Canada Legalizes Recreational Marijuana, But What Does It Mean For Border Relations? Marijuana is now legal in Canada. But Canadians who admit they've used pot in the past can be barred for life from the U.S. NPR's Mary Louise Kelly discusses the issue with attorney Len Saunders.
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Canada Legalizes Recreational Marijuana, But What Does It Mean For Border Relations?

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Canada Legalizes Recreational Marijuana, But What Does It Mean For Border Relations?

Canada Legalizes Recreational Marijuana, But What Does It Mean For Border Relations?

Canada Legalizes Recreational Marijuana, But What Does It Mean For Border Relations?

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  • <iframe src="https://www.npr.org/player/embed/658253868/658253871" width="100%" height="290" frameborder="0" scrolling="no" title="NPR embedded audio player">
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Marijuana is now legal in Canada. But Canadians who admit they've used pot in the past can be barred for life from the U.S. NPR's Mary Louise Kelly discusses the issue with attorney Len Saunders.

MARY LOUISE KELLY, HOST:

As of today, marijuana is legal throughout Canada, which raises a question - what happens when Canadians want to enter the U.S. given that marijuana is illegal in the U.S. under federal law? Yesterday, Customs and Border Patrol official Todd Owen held a conference call with reporters, who had a whole lot of questions, such as this one.

(SOUNDBITE OF ARCHIVED RECORDING)

UNIDENTIFIED REPORTER: Is it possible to be not let into the states by saying, yes, I did smoke a joint or I have smoked in the past?

TODD OWEN: Yes. Admission of illegal drug use are grounds to be found inadmissible into the United States, so, yes, that's possible.

KELLY: Reporters posed many scenarios, and Owen's answers were largely the same, that border agents have wide discretion and decisions will be made on a case-by-case basis. We've reached out to Len Saunders. He's an immigration attorney in Washington state, and he has clients who've been denied entry into the U.S. because of past cannabis use. Len Saunders, welcome to the program.

LEN SAUNDERS: Thank you for having me on.

KELLY: So you listened to that whole conference call yesterday. What struck you?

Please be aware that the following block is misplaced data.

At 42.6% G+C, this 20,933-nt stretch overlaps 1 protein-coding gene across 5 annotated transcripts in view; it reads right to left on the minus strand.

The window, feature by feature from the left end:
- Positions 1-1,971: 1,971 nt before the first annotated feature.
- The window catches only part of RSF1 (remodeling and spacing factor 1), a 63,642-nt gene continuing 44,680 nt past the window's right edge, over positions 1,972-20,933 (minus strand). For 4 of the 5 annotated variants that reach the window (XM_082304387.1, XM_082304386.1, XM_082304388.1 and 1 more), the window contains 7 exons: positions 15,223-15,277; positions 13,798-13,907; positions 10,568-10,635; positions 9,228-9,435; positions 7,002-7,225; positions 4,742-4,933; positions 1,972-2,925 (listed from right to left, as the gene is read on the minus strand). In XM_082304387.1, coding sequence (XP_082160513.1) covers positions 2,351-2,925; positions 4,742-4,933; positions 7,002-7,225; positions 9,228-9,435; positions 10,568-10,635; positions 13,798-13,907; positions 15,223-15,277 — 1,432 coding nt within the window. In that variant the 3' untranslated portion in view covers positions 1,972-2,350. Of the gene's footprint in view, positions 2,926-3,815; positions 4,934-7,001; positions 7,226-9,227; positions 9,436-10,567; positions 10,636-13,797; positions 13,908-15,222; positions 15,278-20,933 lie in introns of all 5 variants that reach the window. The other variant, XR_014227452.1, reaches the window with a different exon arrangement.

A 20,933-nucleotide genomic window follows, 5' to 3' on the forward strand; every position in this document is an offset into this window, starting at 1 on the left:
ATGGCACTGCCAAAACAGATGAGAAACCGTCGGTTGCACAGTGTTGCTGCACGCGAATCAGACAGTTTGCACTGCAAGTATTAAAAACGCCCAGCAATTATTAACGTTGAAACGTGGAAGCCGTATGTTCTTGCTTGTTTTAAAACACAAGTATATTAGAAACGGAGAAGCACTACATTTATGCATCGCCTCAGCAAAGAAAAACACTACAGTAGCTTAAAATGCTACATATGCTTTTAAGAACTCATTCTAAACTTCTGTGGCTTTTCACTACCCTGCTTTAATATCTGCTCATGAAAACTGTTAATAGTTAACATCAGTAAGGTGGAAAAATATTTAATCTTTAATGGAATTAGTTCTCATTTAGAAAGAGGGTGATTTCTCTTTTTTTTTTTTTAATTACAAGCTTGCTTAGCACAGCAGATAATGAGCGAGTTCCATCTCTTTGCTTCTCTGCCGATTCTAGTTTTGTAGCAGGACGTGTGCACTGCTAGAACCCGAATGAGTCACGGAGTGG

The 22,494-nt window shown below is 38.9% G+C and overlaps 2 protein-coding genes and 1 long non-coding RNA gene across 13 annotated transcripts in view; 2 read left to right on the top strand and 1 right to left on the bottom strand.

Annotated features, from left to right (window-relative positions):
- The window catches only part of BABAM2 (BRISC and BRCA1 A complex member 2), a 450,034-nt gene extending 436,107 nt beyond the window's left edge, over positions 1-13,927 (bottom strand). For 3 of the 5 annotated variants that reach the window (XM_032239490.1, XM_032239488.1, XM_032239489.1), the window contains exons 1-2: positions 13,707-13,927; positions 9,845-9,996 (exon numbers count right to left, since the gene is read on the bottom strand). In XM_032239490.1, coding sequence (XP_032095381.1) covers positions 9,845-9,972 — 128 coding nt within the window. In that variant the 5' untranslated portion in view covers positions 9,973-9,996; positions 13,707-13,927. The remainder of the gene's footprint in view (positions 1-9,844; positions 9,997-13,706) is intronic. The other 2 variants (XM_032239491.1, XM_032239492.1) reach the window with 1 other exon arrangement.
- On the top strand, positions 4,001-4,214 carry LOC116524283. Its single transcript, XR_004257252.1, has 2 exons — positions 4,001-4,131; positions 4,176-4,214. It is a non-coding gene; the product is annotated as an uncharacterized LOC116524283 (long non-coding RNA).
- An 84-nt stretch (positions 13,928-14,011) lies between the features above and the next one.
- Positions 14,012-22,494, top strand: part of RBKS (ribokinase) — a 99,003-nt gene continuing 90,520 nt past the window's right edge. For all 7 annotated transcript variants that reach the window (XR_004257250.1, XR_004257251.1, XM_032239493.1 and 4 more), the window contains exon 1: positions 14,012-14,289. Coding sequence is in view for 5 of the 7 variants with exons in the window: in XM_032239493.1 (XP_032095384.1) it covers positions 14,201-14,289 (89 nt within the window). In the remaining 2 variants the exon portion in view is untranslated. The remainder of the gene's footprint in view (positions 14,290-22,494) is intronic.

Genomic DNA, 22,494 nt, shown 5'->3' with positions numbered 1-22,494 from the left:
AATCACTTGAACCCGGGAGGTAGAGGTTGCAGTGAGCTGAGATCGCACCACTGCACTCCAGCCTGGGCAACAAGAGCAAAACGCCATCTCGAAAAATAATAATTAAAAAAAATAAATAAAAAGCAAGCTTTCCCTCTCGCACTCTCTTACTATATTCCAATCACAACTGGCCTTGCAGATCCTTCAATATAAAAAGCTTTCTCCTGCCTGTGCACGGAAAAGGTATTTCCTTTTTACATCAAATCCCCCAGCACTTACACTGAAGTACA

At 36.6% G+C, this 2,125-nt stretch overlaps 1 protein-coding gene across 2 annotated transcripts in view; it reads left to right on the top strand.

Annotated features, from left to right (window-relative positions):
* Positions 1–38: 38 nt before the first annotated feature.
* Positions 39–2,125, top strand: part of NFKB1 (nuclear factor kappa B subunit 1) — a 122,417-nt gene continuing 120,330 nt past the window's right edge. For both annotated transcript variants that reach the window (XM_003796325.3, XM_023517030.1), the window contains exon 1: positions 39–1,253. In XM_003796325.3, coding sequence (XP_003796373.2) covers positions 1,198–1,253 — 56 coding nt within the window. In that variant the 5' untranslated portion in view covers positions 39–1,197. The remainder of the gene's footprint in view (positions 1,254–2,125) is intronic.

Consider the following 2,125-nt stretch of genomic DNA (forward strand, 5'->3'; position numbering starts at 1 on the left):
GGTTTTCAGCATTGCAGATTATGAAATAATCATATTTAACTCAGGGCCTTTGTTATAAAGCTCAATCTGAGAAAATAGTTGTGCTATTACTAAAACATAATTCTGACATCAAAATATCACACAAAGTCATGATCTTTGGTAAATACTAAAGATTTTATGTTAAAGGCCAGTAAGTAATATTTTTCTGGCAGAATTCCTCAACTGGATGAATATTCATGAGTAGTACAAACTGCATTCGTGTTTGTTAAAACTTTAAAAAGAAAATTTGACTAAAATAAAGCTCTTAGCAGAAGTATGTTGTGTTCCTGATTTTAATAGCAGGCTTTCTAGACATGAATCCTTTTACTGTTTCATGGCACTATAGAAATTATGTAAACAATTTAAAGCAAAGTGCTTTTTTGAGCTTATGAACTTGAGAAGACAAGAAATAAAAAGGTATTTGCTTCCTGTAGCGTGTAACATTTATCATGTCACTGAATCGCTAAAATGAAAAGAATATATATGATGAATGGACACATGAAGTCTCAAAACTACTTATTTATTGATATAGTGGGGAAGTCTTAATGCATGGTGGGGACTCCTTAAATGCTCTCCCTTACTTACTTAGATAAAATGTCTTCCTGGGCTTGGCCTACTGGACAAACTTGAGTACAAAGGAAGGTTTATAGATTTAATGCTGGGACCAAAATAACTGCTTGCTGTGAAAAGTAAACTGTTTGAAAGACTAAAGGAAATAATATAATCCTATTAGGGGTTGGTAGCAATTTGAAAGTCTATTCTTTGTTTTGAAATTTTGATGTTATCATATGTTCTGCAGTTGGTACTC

SAUNDERS: Well, what struck me was even though it was the day before legalization of cannabis in Canada, CBP still has not given a straight answer on whether they will admit to the United States Canadians who admit to purchasing and using cannabis legally in Canada as of today.

KELLY: To be crystal clear on what the situation is - and maybe that's part of the challenge is it's not crystal clear what the situation is here - but there's going to be huge discretion given to individual border agents to decide how they want to proceed. Bottom line, if somebody has smoked pot legally in Canada, that's going to be an issue for them when they're - if they're asked about it trying to come into the U.S.?

SAUNDERS: Absolutely because even though it's legal in Canada and legal in Washington state where my office is, the officer has the discretion to determine that the individual could be a drug user or an abuser and deny them entry based upon that.

KELLY: So just to parse this out, there would be an issue about whether they have used marijuana, even if they were using it in a place that was legal. There would be questions potentially being asked if they have ever used marijuana and that could be grounds for barring somebody from coming into the U.S.

SAUNDERS: Absolutely, and a great example is Prime Minister Trudeau. He has admitted very publicly in the past that he has used cannabis prior to legalization, so he could be denied entry into the United States when he's no longer prime minister - because right now he has a diplomatic passport - and be deemed inadmissible even though it's legal as of today in Canada.

KELLY: And again, just to try to drill down on this, we're talking about a situation where it's legal in Canada, it's legal under where you are in Washington state under state law, but because federal - U.S. federal law prevails at the border, that's where we have the sticking point.

SAUNDERS: Exactly, and it's kind of a hypocritical situation by the federal government where they've taken a hands-off approach to states legalizing marijuana, like Washington state, but they use the full force of the U.S. government and immigration laws to keep out undesirables, you know, people who have used cannabis whether it's legal or not in Canada.

KELLY: I suppose from the CBP's point of view, they don't make federal law. They're tasked with enforcing federal law at the border. And marijuana is illegal under federal law. Taking that, what do you think that they should be saying? What rules should be put in place that would make this situation less chaotic going forward?

SAUNDERS: Well, I think the federal government has to have some common sense, so they need to have a consistent approach with the enforcement of federal laws. Either outlaw it in every state and be consistent with what you're doing at the border or do what you're doing at the border with what you've done in many states, which is take a hands-off approach unless it comes to your attention and you have, let's say, you know, a huge amount of contraband on your vehicle or on you. Who cares if a Canadian admits that they've used marijuana legally in Canada? Who cares?

KELLY: Len Saunders - he's an immigration attorney in Blaine, Wash., talking about the legalization of marijuana today in Canada and what problems that might cause at the U.S.-Canada border. Mr. Saunders, thanks for your time.

SAUNDERS: Thank you very much.

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